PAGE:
"What a wonder life I've had! I only wish I'd realized it sooner." Colette

May 8, 2018

Angry

I tried to be polite, but Ted, the car salesman, kept on pushing until Amy had enough. She gave him an earful, most of which you may have already read in Po’ Folk Car Shopping, but with the audible inflections not possible through blogging.

And then some, such as comparing their upscale business to Joe Sleaze on the Corner, yes, I did. I felt emboldened after hearing a piece on car loan rate discrimination based on color, and how dealers try to unload cars they aren’t moving on to them at these outrageous interest rates; so I threw that in to the mix as well, only adding ‘the poor’ to the argument.

Well, he asked for it. I got a phone message from Ted after I'd cancelled our appointment that if the car payment of $225 per month was too high, after 6 months I’d be able to refinance and bring that down.

“Yeah,” John, a camper living in his car, said, “(they) told me the same at the place that charged me 29%. But when I went back to refinance like they said, they didn’t approve me.  They do that so's they can repo.”  


What I NEED is a balloon payment; lower to begin with in order to start earning some money by selling art to galleries maybe, or driving to a job. THEN in 6 months I'll be better equipped to pay the higher rate, and you can still repossess my car if I can't. I know, I'm in La-La Land.

John paid for the bundle of wood and tried to offer a buck to help with my financing. I refused, but was grateful and told him so. Too bad Mom’s not still alive; she might have co-signed a loan.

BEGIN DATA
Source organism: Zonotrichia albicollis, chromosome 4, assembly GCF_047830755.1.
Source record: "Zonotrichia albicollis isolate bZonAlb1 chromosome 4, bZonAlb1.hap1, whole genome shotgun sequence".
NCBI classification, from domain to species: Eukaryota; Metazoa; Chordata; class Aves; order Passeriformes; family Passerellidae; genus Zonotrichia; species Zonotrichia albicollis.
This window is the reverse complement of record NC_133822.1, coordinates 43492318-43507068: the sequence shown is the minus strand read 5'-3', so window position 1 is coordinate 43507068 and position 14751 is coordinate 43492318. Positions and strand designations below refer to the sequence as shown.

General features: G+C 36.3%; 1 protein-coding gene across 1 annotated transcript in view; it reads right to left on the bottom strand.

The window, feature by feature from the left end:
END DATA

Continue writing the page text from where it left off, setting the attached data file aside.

Ted kept digging himself a hole, saying that they have a less expensive car on their lot (which I asked about last week but he said, ‘No’); that there’s a less expensive Spark at a different yet affiliated dealer (one of the first questions I asked last week was whether dealers under the Lithia umbrella shared vehicles like the MLS for realtors, but Ted said, ‘No’).

He offered to come get me in that blue Mini Cooper to test drive since it's difficult to get to them on my own. He could have said that last week, too. On and on it went until the kid couldn’t get out more than 2 or 3 words before Amy threw him a retort.

“When did I say I had $4,500 for a down payment?”

I…I…I thought you said…”

“Look at your notes. Did you take any notes?!”

I…I…I…

“Wasn’t our conversation recorded for quality purposes?”

Ted never stood a chance.  When he finally asked if there was anything else he could do for me, I asked him to shake a finger at his Managers for trying to push me in to such a financially-risky situation.  My conclusion:

“I was out of my league, going to BMW to begin with. You don’t need my business; and now you’re the last place I’d buy a car, even if I had the money.

Well, there goes my nose again. I’ve been sick for days and more despondent than I’ve been in a long time, but I suppose that’s normal.  In Mazlow’s hierarchy of needs physiological comes first, then safety, before love and belonging. My dream since college was to reach the pinnacle he calls self-actualization and I thought I was just about there; but just like an hourglass turned upside down I’m back to food and shelter.


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